Cavendish confident on return to winning ways
The once-prolific sprinter didn’t win last year, and only once per season in 2017 and 2018. Yet, Cavendish says he’s revived, motivated and healthy again to once again become a force in the mass sprints in 2020.
“Three years is a long time. But I feel like a cyclist again. I can go deep again. I can train well again,” Cavendish told Het Nieuwsblad. “I am especially pleased that there are still intelligent people in the sport who understand that I still have the capacity to continue as a professional rider.”
The 34-year-old hasn’t won in Europe since the 2016 Tour de France, but a move to Bahrain-McLaren sees a more confident Cavendish ready to take on the challenge of winning races again. Cavendish has suffered from a series of crashes and health setbacks, including a bout with Epstein-Barr.
“I’ve known nothing but being part of a winning team. Through illness and through other things that weren’t really my problem, I’ve missed that the last few years,” Cavendish told Eurosport. “That’s why I ride a bike — I like to win.”
Cavendish’s comments come just as the door was shut on his outside shot of earning a return to the 2020 Olympic Games, in Tokyo, as part of the British Cycling track team.
British Cycling officially confirmed Monday the riders it will bring to this month’s UCI track cycling world championships in Berlin (February 26 – March 1), and Cavendish was not included. Cavendish would have needed to race at Berlin to earn points qualify for Tokyo, and his absence on the worlds team means Cavendish won’t be racing on the boards in the 2020 Olympic Games.
Instead, British Cycling brings a mix of experience and rising talent to Berlin. Typically the worlds are an important test for Olympic-bound cyclists for the powerful British outfit.
“The world championships in Berlin mark an important milestone on the path to the Olympic Games for the track cyclists and, as has always been our clear intention for this stage of the cycle, our focus now is on those riders who we believe have the potential to win a medal in Tokyo,” said performance director Stephen Park on the federation’s website. “It’s also a good opportunity for our riders to show the selectors what they’re capable of and to help stake their claim on a place within the Olympic squad. Morale within the team is high as the anticipation of an Olympic Games grows, and everyone is looking forward to competing in Berlin.”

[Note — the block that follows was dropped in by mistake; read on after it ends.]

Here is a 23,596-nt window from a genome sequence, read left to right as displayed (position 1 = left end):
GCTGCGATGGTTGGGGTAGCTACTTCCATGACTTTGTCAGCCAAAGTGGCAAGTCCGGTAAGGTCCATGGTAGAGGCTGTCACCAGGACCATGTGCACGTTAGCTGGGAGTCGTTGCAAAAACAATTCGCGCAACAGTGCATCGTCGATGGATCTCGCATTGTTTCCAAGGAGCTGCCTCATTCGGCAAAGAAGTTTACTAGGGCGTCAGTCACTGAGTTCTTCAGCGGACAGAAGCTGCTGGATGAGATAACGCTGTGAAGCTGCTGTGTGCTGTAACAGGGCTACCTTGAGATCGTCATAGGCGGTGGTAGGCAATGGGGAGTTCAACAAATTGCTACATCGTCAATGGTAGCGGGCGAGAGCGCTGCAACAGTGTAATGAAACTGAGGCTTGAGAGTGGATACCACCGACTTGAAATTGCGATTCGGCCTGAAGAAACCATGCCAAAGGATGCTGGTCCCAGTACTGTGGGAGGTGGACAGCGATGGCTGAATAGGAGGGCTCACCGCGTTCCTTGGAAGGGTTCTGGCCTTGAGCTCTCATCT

Cavendish had held some hope of returning to the Olympics, after the Madison was confirmed on the program for competition this summer. A former Madison world champion, Cavendish won silver in the omnium in Rio de Janeiro behind Elia Viviani at the 2016 Olympic Games. In 2008, in Beijing, Cavendish and Bradley Wiggins finished eighth in the Madison. The event was removed from Olympic competition for London and Rio de Janeiro, but returns in 2020 for both men’s and women’s competition. Cavendish could still compete in Tokyo in road racing, but the mountainous course means a selection would be unlikely.
He also lamented the growing tendency of harder and less-frequent sprint finales in cycling’s major stage races. Cavendish owns 30 Tour de France career stage wins, just four short of matching Eddy Merckx’s record. He admits it will be a challenge to match the record against a deep sprinter field and even harder race routes.
“Sprinting is becoming a dying part of the sport really,” Cavendish told Eurosport. “We’ve got a lot of talented sprinters in the world, but races time and time again seem to be trying to eliminate sprints. That puts a whole genre of road cyclists in a perilous position. We all feel that, and feel bonded by it. We all know the risks we take on the road. Ultimately, most of us have a really good relationship because of that.”
Cavendish is scheduled to race at the UAE Tour later this month.